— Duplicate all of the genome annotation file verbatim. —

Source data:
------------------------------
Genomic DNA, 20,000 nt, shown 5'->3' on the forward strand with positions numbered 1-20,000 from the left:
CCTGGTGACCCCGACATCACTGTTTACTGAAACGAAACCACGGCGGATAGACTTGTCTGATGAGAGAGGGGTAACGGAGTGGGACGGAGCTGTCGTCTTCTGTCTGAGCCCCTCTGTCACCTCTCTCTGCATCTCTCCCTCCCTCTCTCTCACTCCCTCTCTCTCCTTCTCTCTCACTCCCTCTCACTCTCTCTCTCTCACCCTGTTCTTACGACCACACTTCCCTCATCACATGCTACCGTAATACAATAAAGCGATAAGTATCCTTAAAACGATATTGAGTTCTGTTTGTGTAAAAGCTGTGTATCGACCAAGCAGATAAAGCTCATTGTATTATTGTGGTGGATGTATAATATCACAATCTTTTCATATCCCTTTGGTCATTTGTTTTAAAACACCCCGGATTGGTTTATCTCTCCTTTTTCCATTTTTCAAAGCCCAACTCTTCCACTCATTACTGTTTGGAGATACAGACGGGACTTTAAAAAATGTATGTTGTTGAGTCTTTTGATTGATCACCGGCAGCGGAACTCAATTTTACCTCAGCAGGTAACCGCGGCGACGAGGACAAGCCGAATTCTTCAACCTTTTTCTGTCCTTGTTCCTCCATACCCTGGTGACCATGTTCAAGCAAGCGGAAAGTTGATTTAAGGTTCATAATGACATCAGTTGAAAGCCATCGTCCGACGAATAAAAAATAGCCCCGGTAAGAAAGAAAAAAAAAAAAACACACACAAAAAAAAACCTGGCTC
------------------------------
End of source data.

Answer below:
Genomic DNA, 20,000 nt, shown 5'->3' on the forward strand with positions numbered 1-20,000 from the left:
CCTGGTGACCCCGACATCACTGTTTACTGAAACGAAACCACGGCGGATAGACTTGTCTGATGAGAGAGGGGTAACGGAGTGGGACGGAGCTGTCGTCTTCTGTCTGAGCCCCTCTGTCACCTCTCTCTGCATCTCTCCCTCCCTCTCTCTCACTCCCTCTCTCTCCTTCTCTCTCACTCCCTCTCACTCTCTCTCTCTCACCCTGTTCTTACGACCACACTTCCCTCATCACATGCTACCGTAATACAATAAAGCGATAAGTATCCTTAAAACGATATTGAGTTCTGTTTGTGTAAAAGCTGTGTATCGACCAAGCAGATAAAGCTCATTGTATTATTGTGGTGGATGTATAATATCACAATCTTTTCATATCCCTTTGGTCATTTGTTTTAAAACACCCCGGATTGGTTTATCTCTCCTTTTTCCATTTTTCAAAGCCCAACTCTTCCACTCATTACTGTTTGGAGATACAGACGGGACTTTAAAAAATGTATGTTGTTGAGTCTTTTGATTGATCACCGGCAGCGGAACTCAATTTTACCTCAGCAGGTAACCGCGGCGACGAGGACAAGCCGAATTCTTCAACCTTTTTCTGTCCTTGTTCCTCCATACCCTGGTGACCATGTTCAAGCAAGCGGAAAGTTGATTTAAGGTTCATAATGACATCAGTTGAAAGCCATCGTCCGACGAATAAAAAATAGCCCCGGTAAGAAAGAAAAAAAAAAAAACACACACAAAAAAAAACCTGGCTC